I had stayed overnight in Florence and woke to grey drizzle, so I headed to Eugene to run some errands before going home. I shopped REI and Oregon Art Supply, making big finds in both place, before heading north up I-5 for home. Just south of Coburg I hear the first warning on the radio, of the storm moving NW at 30 mph near Oakridge. This surprised me as Oakridge is just SE of Eugene and I saw no thunderheads in the area. I even looked over my shoulder to confirm that the sky was blue, with broken ceiling of small puffy clouds. Hmmm, interesting contrast that I'd see nothing to indicate trouble, but the storm was enough to activate the EBS. The afternoon was warm and muggy, not at all like our typical weather.
I arrived home around 2pm and kept the local radio on to stay up to date. The storm was continuing to move NW and was lining up for Corvallis and Albany. I confirmed this online by checking the satellite image loop. Did you know before reading this, that I am a weather geek? Yes, I am a registered weather geek, an actually NWS Skywarm Weather Spotter. This was going to be my first big moment, I was going to see something that I could report in to the weather service. Yessss!
I spent the next hour preparing for the storm. I cleared the patio of items that could blow away, I locked the kids in the house, charged the video camera (oh yeah, I'm not going to miss this one), emptied the rain gauge, prepped flashlights and pulled out the corded phone (you know your wireless phones won't work when the power goes out, right?), and kicked the AC way down so that I'd be cooler longer if the power went out. Long before the storm hit the am/fm radio crackled to life. If you listen to am radio you can hear lightning strikes long before you can see them or hear thunder. Soon the radio was almost constant crackling, like I've never heard before.The blue lines represent negative lightning strikes and the blue circles are positive strikes. Benton county is outlined in grey with various fire districts outlined in different colors. The two big, yellow shaded areas represent, from right to left, Corvallis and Albany.
As the storm approached the sky grew dark and the wind picked up speed, keeping the trees bent. I grabbed a quick dinner so in case the power went out I wouldn't have to deal with cooking in the dark and with no way to nuke something. It looked like we were poised to take a direct hit of this storm and I was ready for it. For me however, the constant thunder and lightning, big rains and hail never came. Over the course of the storm I logged .13" of rain, and as I waited, the storm seemed to never really "hit". We had some lightning and thunder, but nothing like what was being reported on the radio. I checked online again and saw the reason. The storm of the year had approached my location, and then split around my location, before joining again just NW of me. You've got to be kidding me! Really?!!! Yes. What a let down. In Corvallis, the storm was big. Check out this video of rain:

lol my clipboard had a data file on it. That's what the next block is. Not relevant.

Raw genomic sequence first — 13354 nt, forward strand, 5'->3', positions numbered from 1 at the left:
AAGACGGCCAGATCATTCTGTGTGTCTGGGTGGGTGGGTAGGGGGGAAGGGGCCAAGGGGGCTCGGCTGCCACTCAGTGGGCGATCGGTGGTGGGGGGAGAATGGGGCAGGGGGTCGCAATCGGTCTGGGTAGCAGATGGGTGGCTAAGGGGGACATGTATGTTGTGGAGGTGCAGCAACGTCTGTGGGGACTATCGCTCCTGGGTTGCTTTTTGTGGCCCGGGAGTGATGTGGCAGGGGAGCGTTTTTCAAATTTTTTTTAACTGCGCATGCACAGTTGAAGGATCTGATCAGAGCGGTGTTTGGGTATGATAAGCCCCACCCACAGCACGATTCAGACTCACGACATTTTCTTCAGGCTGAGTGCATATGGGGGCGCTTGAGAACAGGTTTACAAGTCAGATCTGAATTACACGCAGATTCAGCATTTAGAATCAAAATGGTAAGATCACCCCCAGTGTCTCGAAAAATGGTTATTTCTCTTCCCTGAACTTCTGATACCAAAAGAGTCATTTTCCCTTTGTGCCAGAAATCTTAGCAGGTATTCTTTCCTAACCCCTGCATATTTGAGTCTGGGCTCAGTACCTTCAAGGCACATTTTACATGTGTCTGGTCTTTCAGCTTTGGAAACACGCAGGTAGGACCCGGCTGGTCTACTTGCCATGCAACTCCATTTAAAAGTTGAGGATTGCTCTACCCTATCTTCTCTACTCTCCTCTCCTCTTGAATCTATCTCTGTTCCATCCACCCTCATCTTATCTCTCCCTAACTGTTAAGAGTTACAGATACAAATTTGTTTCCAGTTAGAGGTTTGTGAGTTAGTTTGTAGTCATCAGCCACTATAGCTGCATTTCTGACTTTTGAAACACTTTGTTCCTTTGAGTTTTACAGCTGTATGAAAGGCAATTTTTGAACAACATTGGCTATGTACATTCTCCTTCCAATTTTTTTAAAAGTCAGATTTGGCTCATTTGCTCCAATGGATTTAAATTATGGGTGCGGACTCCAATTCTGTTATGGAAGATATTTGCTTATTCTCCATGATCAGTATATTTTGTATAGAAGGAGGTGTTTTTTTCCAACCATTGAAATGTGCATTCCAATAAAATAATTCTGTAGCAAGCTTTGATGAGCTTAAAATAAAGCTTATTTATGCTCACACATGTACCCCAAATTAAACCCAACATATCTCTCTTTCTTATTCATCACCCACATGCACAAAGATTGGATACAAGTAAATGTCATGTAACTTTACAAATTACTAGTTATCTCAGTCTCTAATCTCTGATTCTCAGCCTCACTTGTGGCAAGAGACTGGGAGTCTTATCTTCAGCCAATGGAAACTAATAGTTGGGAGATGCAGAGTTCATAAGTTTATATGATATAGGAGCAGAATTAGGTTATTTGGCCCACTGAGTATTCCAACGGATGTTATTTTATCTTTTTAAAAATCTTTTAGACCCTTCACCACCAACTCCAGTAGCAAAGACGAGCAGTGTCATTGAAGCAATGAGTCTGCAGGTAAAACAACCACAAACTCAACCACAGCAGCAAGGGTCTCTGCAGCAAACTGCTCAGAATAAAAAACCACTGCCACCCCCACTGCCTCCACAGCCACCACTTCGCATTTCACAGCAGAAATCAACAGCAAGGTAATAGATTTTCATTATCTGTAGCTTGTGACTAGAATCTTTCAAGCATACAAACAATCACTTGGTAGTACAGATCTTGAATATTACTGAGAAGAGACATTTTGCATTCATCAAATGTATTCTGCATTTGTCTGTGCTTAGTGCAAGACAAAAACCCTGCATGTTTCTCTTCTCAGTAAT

Yeah, rain is not a new thing in Oregon, but we don't get it like this
Or wind like this...
Today I have been somewhat vindicated. While driving home from Corvallis I spotted a funnel cloud. I wasn't sure that's really what I was seeing, so I pulled over and watched the cloud. It was growing as I sat there, making it half way from the cloud base to the ground. Then, after a short period of time, the funnel became thinner and disappeared. Luckily, I had my camera with me and I pulled it out for a shot of the event. Unfortunately, my batteries were dead...waa waa waaaaaaa. Oh well. I was able to finally make my first Weather Spotter report when I got home, yeah! And later that afternoon, my report even made it onto a NWS bulletin! Woohoo!
WWUS86 KPQR 192006
SPECIAL WEATHER STATEMENT
NATIONAL WEATHER SERVICE PORTLAND OR
106 PM PDT FRI JUN 19 2009
LOWER COLUMBIA-GREATER PORTLAND METRO AREA- CENTRAL WILLAMETTE VALLEY-SOUTH WILLAMETTE VALLEY-I-
5 CORRIDOR IN COWLITZ COUNTY-GREATER VANCOUVER AREA- INCLUDING THE CITIES OF...ST. HELENS...CLATSKANIE...HILLSBORO...
PORTLAND...OREGON CITY...GRESHAM...SALEM...MCMINNVILLE...DALLAS...EUGENE...CORVALLIS...ALBANY...LONGVIEW...KELSO...CASTLE ROCK...
106 PM PDT FRI JUN 19 2009
..ISOLATED THUNDERSTORMS AND POSSIBLE COLD CORE FUNNELS...
NUMEROUS SHOWERS AND ISOLATED THUNDERSTORMS HAVE DEVELOPED THIS AFTERNOON THROUGHOUT THE WILLAMETTE VALLEY AND THE LOWER COLUMBIA AND I-5 CORRIDOR. THESE SHOWERS AND ISOLATED THUNDERSTORMS SHOULD CONTINUE THROUGH MID TO LATE AFTERNOON...WITH THE STRONGEST OF THESE BEING NORTH OF SALEM WHERE MODELS INDICATE THE BEST INSTABILITY WILL REMAIN. THE PRIMARY THREAT FROM THESE SHOWERS AND THUNDERSTORMS IS HEAVY RAIN ALONG WITH SMALL HAIL.
ADDITIONALLY...THIS TYPE OF AIR MASS IS ALSO CONDUCIVE TO THE FORMATION OF COLD-CORE FUNNELS. AT 1220 PM A SPOTTER REPORTED SEEING A FUNNEL CLOUD IN LINN COUNTY...BETWEEN CORVALLIS AND ALBANY OREGON. COLD-CORE FUNNEL CLOUDS DO NOT USUALLY TOUCH THE GROUND. HOWEVER...IF THEY DO TOUCH THE GROUND THEY ARE DANGEROUS AND CAN BE DAMAGING.
And on the front page of the Democrat Herold, this photo by Mark Ylen, looks similar to what I saw, but further SE.
What a weird weather year. First a bunch of snow in January, a couple of really hot days in March and a very cool April, May and June (so far). I wonder what else the weather has in store for us this year? Come what may, I'll be watching.